Soft Computing in Medical Image ProcessingView this Special Issue
Soft Computing in Medical Image Processing
Recent advances in medical imaging modalities such as magnetic resonance (MR) imaging and multidetector computed tomography (MDCT) enable us to acquire high-dimensional, sectional, thin-sliced, and a large number of images within a short acquisition time. The sheer volume of data poses great challenges for human interpretation of images by radiologists. Image processing becomes essential to analyze such complex data.
Soft computing has been introduced into medical image processing because it is an effective approach to handle uncertainties inherent in acquired image data. Some examples in the past 20 years are fuzzy connectedness approaches to image segmentation, fuzzy clustering methods particularly for human brain MR image segmentation, and statistical atlases and fuzzy models for object recognition and delineation. Soft computing approaches include fuzzy logic, neural networks, support vector machines, evolutional computation, probabilistic approaches, and chaos theory.
This special issue aims to showcase recent advances in soft computing approaches in medical image processing. In response to the call for papers, we received 26 submissions from all over the world. All manuscripts underwent a very rigorous peer review process. We finally selected 8 full papers for this special issue.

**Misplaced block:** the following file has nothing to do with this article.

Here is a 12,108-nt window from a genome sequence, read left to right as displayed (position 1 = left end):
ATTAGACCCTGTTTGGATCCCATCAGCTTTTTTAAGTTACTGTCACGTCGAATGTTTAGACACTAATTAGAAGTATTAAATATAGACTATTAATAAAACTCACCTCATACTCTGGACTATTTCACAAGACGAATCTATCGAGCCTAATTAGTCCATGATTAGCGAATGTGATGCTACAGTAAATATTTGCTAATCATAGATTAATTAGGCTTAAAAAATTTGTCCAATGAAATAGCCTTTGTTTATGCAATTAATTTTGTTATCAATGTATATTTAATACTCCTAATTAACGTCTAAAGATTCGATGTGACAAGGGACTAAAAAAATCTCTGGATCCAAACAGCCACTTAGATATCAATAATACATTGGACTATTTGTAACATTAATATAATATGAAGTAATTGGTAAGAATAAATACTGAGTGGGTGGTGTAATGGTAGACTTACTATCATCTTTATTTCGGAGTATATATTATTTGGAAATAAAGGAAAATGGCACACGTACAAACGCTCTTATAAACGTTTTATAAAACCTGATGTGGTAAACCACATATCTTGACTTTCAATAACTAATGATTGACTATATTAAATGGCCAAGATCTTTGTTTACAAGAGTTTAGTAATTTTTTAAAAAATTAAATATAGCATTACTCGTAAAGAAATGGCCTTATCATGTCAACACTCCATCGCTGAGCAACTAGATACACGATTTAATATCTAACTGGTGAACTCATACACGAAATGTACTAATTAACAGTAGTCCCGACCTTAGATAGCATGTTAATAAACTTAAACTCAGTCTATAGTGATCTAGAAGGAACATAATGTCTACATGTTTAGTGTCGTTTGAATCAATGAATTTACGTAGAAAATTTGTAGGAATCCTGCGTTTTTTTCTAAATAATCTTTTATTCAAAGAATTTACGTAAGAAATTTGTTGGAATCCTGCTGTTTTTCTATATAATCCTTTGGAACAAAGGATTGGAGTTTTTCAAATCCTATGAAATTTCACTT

Image segmentation plays an important role in medical image processing. L. Ma et al. propose a new method which combines artificial fish swarm algorithm and fuzzy c-means and demonstrates the performance on brain MR images. K. B. Kim et al. propose a contour extraction method for segmenting deep cervical flexor (DCF) muscles in ultrasonic images. The method is based on fuzzy sigma binarization process. L. Zhao and K. Jia introduce multiscale convolutional neural network (CNN) to brain tumor segmentation. Y. Li et al. show a method for segmenting white blood cells using a dual-thresholding approach.
Image fusion is also an effective computational methodology that is hard for a human to deal with. It combines images from two or more different modalities and generates a new image. G. Yang et al. propose a new method that fills nonsubsampled contourlet transform (NCST) coefficients using generalized Gaussian density. It has been applied to CT/MRI, MRI/positron emission tomography (PET) and MRI/PET image fusion, and the results are superior to conventional NCST-based methods.
In addition, there are unique medical image processing schemes that have been proposed. Jing and Sheng introduce a method to retrieve a 3D model from freehand sketch. It may be very useful for medical education, informed consent for patients, and so on. B. J. Park et al. propose a gesture based interface, and it can be utilized in the operating room where surgeons cannot touch computer interface devices such as mouse and keyboard during operation. L. Huang et al. show a dense trajectory and classification method on echocardiogram video images.
Each paper contributes an improvement of medical image processing in each application area, and also the approaches are applicable to other areas. We hope that the papers will enrich the readers’ knowledge of biomedical image analysis and will in turn lead them to the exploration of new advances and avenues.
László G. Nyúl
Jayaram K. Udupa